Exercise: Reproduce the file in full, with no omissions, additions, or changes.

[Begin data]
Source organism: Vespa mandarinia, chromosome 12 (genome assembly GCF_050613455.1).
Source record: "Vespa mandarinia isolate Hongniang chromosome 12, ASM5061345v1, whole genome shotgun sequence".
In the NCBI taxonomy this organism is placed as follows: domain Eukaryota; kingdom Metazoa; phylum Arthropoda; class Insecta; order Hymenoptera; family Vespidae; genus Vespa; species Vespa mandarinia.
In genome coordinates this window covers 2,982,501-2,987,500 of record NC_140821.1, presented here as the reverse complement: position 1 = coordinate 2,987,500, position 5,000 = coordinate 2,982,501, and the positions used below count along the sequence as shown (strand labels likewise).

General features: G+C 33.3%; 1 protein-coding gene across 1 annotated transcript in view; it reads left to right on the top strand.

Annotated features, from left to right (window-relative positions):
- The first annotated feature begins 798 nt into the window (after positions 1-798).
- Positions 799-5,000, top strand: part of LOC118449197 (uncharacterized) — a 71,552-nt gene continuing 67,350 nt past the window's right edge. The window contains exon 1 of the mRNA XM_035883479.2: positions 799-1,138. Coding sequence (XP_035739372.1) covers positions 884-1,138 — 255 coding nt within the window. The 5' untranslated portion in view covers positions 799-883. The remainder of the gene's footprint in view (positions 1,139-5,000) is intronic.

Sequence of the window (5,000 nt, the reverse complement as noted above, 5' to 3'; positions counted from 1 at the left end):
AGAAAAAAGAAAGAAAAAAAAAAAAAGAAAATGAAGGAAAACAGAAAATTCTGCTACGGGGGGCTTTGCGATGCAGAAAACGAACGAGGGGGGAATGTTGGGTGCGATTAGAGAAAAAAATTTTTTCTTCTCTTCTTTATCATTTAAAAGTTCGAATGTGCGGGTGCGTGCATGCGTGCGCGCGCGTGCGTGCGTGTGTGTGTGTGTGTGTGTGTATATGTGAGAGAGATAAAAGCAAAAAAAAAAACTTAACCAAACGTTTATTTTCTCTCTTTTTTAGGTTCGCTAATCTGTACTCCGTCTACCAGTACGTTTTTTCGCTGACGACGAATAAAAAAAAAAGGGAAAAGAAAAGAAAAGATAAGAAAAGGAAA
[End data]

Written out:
Source organism: Vespa mandarinia, chromosome 12 (genome assembly GCF_050613455.1).
Source record: "Vespa mandarinia isolate Hongniang chromosome 12, ASM5061345v1, whole genome shotgun sequence".
In the NCBI taxonomy this organism is placed as follows: domain Eukaryota; kingdom Metazoa; phylum Arthropoda; class Insecta; order Hymenoptera; family Vespidae; genus Vespa; species Vespa mandarinia.
In genome coordinates this window covers 2,982,501-2,987,500 of record NC_140821.1, presented here as the reverse complement: position 1 = coordinate 2,987,500, position 5,000 = coordinate 2,982,501, and the positions used below count along the sequence as shown (strand labels likewise).

General features: G+C 33.3%; 1 protein-coding gene across 1 annotated transcript in view; it reads left to right on the top strand.

Annotated features, from left to right (window-relative positions):
- The first annotated feature begins 798 nt into the window (after positions 1-798).
- Positions 799-5,000, top strand: part of LOC118449197 (uncharacterized) — a 71,552-nt gene continuing 67,350 nt past the window's right edge. The window contains exon 1 of the mRNA XM_035883479.2: positions 799-1,138. Coding sequence (XP_035739372.1) covers positions 884-1,138 — 255 coding nt within the window. The 5' untranslated portion in view covers positions 799-883. The remainder of the gene's footprint in view (positions 1,139-5,000) is intronic.

Sequence of the window (5,000 nt, the reverse complement as noted above, 5' to 3'; positions counted from 1 at the left end):
AGAAAAAAGAAAGAAAAAAAAAAAAAGAAAATGAAGGAAAACAGAAAATTCTGCTACGGGGGGCTTTGCGATGCAGAAAACGAACGAGGGGGGAATGTTGGGTGCGATTAGAGAAAAAAATTTTTTCTTCTCTTCTTTATCATTTAAAAGTTCGAATGTGCGGGTGCGTGCATGCGTGCGCGCGCGTGCGTGCGTGTGTGTGTGTGTGTGTGTGTATATGTGAGAGAGATAAAAGCAAAAAAAAAAACTTAACCAAACGTTTATTTTCTCTCTTTTTTAGGTTCGCTAATCTGTACTCCGTCTACCAGTACGTTTTTTCGCTGACGACGAATAAAAAAAAAAGGGAAAAGAAAAGAAAAGATAAGAAAAGGAAA